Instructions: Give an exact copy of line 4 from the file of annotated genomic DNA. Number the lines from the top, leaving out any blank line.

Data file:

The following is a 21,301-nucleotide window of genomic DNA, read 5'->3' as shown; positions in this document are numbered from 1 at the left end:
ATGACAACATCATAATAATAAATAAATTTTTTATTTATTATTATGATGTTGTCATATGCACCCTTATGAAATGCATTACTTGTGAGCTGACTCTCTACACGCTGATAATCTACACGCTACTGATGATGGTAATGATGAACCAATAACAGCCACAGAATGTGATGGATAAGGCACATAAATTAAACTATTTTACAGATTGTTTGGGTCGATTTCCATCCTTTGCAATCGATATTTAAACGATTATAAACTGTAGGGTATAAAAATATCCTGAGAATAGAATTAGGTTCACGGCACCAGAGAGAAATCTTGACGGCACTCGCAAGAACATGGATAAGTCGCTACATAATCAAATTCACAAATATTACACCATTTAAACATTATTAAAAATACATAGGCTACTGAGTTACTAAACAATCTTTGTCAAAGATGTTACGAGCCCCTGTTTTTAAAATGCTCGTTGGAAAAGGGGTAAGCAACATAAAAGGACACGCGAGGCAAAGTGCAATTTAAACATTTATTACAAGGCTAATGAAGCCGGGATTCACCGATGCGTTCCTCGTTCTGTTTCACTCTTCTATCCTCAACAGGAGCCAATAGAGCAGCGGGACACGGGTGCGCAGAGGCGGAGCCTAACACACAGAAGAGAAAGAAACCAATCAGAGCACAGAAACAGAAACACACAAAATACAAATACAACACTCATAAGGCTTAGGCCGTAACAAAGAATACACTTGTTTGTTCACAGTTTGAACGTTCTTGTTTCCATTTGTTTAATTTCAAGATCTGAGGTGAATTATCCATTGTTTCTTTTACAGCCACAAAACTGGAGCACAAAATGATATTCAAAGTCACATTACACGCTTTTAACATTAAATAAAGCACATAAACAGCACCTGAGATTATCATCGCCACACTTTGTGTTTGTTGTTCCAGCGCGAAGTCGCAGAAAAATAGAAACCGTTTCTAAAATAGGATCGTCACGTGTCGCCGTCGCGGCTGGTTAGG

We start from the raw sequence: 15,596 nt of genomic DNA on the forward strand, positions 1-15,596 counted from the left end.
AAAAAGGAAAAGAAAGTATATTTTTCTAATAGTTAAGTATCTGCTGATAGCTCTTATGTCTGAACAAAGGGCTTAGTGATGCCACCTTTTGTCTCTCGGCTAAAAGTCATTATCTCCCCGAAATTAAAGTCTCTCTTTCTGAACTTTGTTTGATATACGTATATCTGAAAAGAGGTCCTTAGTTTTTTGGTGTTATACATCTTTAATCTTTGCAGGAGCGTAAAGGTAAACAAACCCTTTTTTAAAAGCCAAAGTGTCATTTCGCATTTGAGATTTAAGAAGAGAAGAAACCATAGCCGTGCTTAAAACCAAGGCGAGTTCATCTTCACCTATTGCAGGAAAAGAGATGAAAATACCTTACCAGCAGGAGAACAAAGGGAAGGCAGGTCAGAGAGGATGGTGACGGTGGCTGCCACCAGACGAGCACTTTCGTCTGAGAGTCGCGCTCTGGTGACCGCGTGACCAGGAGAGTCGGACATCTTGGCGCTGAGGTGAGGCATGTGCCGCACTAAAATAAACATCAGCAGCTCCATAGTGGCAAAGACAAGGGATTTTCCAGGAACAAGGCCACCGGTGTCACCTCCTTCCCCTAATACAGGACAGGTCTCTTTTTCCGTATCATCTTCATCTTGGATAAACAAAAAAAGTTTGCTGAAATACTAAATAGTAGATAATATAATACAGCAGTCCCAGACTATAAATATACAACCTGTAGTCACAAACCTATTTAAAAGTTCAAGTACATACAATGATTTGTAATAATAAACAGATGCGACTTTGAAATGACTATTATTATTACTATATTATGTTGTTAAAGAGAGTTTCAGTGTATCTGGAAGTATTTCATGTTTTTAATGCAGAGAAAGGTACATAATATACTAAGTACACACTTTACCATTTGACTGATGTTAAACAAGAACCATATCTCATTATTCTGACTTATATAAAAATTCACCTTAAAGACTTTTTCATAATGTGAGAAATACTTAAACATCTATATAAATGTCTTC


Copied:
AAAAAGGAAAAGAAAGTATATTTTTCTAATAGTTAAGTATCTGCTGATAGCTCTTATGTCTGAACAAAGGGCTTAGTGATGCCACCTTTTGTCTCTCGGCTAAAAGTCATTATCTCCCCGAAATTAAAGTCTCTCTTTCTGAACTTTGTTTGATATACGTATATCTGAAAAGAGGTCCTTAGTTTTTTGGTGTTATACATCTTTAATCTTTGCAGGAGCGTAAAGGTAAACAAACCCTTTTTTAAAAGCCAAAGTGTCATTTCGCATTTGAGATTTAAGAAGAGAAGAAACCATAGCCGTGCTTAAAACCAAGGCGAGTTCATCTTCACCTATTGCAGGAAAAGAGATGAAAATACCTTACCAGCAGGAGAACAAAGGGAAGGCAGGTCAGAGAGGATGGTGACGGTGGCTGCCACCAGACGAGCACTTTCGTCTGAGAGTCGCGCTCTGGTGACCGCGTGACCAGGAGAGTCGGACATCTTGGCGCTGAGGTGAGGCATGTGCCGCACTAAAATAAACATCAGCAGCTCCATAGTGGCAAAGACAAGGGATTTTCCAGGAACAAGGCCACCGGTGTCACCTCCTTCCCCTAATACAGGACAGGTCTCTTTTTCCGTATCATCTTCATCTTGGATAAACAAAAAAAGTTTGCTGAAATACTAAATAGTAGATAATATAATACAGCAGTCCCAGACTATAAATATACAACCTGTAGTCACAAACCTATTTAAAAGTTCAAGTACATACAATGATTTGTAATAATAAACAGATGCGACTTTGAAATGACTATTATTATTACTATATTATGTTGTTAAAGAGAGTTTCAGTGTATCTGGAAGTATTTCATGTTTTTAATGCAGAGAAAGGTACATAATATACTAAGTACACACTTTACCATTTGACTGATGTTAAACAAGAACCATATCTCATTATTCTGACTTATATAAAAATTCACCTTAAAGACTTTTTCATAATGTGAGAAATACTTAAACATCTATATAAATGTCTTC